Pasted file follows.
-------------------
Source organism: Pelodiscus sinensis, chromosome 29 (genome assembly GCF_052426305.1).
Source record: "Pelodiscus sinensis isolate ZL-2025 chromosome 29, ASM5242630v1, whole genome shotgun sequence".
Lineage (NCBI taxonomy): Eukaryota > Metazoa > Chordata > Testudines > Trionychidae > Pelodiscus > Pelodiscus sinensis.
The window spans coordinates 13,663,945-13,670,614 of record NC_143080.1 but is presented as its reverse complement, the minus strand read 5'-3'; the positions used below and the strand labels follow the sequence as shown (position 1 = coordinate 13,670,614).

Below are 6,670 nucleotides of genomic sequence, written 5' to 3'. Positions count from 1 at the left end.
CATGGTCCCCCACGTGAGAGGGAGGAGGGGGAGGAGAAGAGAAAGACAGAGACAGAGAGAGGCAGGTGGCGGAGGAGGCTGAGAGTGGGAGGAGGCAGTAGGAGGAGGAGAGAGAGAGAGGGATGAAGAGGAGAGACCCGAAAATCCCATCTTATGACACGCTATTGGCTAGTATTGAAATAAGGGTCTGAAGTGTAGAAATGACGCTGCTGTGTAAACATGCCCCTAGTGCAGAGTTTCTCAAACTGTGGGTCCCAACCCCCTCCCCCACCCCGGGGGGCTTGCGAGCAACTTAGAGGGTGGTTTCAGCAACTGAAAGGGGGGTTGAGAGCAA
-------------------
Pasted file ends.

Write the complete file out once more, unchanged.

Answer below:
Source organism: Pelodiscus sinensis, chromosome 29 (genome assembly GCF_052426305.1).
Source record: "Pelodiscus sinensis isolate ZL-2025 chromosome 29, ASM5242630v1, whole genome shotgun sequence".
Lineage (NCBI taxonomy): Eukaryota > Metazoa > Chordata > Testudines > Trionychidae > Pelodiscus > Pelodiscus sinensis.
The window spans coordinates 13,663,945-13,670,614 of record NC_143080.1 but is presented as its reverse complement, the minus strand read 5'-3'; the positions used below and the strand labels follow the sequence as shown (position 1 = coordinate 13,670,614).

Below are 6,670 nucleotides of genomic sequence, written 5' to 3'. Positions count from 1 at the left end.
CATGGTCCCCCACGTGAGAGGGAGGAGGGGGAGGAGAAGAGAAAGACAGAGACAGAGAGAGGCAGGTGGCGGAGGAGGCTGAGAGTGGGAGGAGGCAGTAGGAGGAGGAGAGAGAGAGAGGGATGAAGAGGAGAGACCCGAAAATCCCATCTTATGACACGCTATTGGCTAGTATTGAAATAAGGGTCTGAAGTGTAGAAATGACGCTGCTGTGTAAACATGCCCCTAGTGCAGAGTTTCTCAAACTGTGGGTCCCAACCCCCTCCCCCACCCCGGGGGGCTTGCGAGCAACTTAGAGGGTGGTTTCAGCAACTGAAAGGGGGGTTGAGAGCAA